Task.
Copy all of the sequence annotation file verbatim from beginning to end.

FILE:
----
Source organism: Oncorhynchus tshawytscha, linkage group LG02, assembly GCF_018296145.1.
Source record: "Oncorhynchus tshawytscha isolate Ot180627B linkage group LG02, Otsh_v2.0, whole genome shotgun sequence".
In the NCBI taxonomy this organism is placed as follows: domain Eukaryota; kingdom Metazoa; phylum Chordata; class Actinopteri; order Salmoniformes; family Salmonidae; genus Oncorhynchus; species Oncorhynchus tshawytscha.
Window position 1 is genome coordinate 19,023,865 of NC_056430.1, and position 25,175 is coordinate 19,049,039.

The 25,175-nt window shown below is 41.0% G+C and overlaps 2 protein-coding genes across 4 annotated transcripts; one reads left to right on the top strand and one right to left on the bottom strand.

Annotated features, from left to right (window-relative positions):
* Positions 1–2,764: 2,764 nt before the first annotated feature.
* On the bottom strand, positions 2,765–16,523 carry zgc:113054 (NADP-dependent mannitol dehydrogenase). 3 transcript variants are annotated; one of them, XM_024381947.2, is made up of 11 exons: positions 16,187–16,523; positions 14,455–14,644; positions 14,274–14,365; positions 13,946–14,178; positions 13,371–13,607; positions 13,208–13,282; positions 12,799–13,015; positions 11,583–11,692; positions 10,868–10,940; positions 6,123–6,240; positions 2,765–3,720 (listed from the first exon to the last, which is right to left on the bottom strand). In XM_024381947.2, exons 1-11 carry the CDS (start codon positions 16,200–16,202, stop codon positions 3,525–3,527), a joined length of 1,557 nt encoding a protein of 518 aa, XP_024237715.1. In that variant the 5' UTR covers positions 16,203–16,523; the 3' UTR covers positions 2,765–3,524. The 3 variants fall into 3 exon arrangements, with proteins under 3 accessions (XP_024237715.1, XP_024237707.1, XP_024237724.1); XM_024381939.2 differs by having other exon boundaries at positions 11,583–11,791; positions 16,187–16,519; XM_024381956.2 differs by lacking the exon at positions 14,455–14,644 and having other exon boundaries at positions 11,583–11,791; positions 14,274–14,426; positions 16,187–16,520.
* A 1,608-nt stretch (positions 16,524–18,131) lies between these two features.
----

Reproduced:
Source organism: Oncorhynchus tshawytscha, linkage group LG02, assembly GCF_018296145.1.
Source record: "Oncorhynchus tshawytscha isolate Ot180627B linkage group LG02, Otsh_v2.0, whole genome shotgun sequence".
In the NCBI taxonomy this organism is placed as follows: domain Eukaryota; kingdom Metazoa; phylum Chordata; class Actinopteri; order Salmoniformes; family Salmonidae; genus Oncorhynchus; species Oncorhynchus tshawytscha.
Window position 1 is genome coordinate 19,023,865 of NC_056430.1, and position 25,175 is coordinate 19,049,039.

The 25,175-nt window shown below is 41.0% G+C and overlaps 2 protein-coding genes across 4 annotated transcripts; one reads left to right on the top strand and one right to left on the bottom strand.

Annotated features, from left to right (window-relative positions):
* Positions 1–2,764: 2,764 nt before the first annotated feature.
* On the bottom strand, positions 2,765–16,523 carry zgc:113054 (NADP-dependent mannitol dehydrogenase). 3 transcript variants are annotated; one of them, XM_024381947.2, is made up of 11 exons: positions 16,187–16,523; positions 14,455–14,644; positions 14,274–14,365; positions 13,946–14,178; positions 13,371–13,607; positions 13,208–13,282; positions 12,799–13,015; positions 11,583–11,692; positions 10,868–10,940; positions 6,123–6,240; positions 2,765–3,720 (listed from the first exon to the last, which is right to left on the bottom strand). In XM_024381947.2, exons 1-11 carry the CDS (start codon positions 16,200–16,202, stop codon positions 3,525–3,527), a joined length of 1,557 nt encoding a protein of 518 aa, XP_024237715.1. In that variant the 5' UTR covers positions 16,203–16,523; the 3' UTR covers positions 2,765–3,524. The 3 variants fall into 3 exon arrangements, with proteins under 3 accessions (XP_024237715.1, XP_024237707.1, XP_024237724.1); XM_024381939.2 differs by having other exon boundaries at positions 11,583–11,791; positions 16,187–16,519; XM_024381956.2 differs by lacking the exon at positions 14,455–14,644 and having other exon boundaries at positions 11,583–11,791; positions 14,274–14,426; positions 16,187–16,520.
* A 1,608-nt stretch (positions 16,524–18,131) lies between these two features.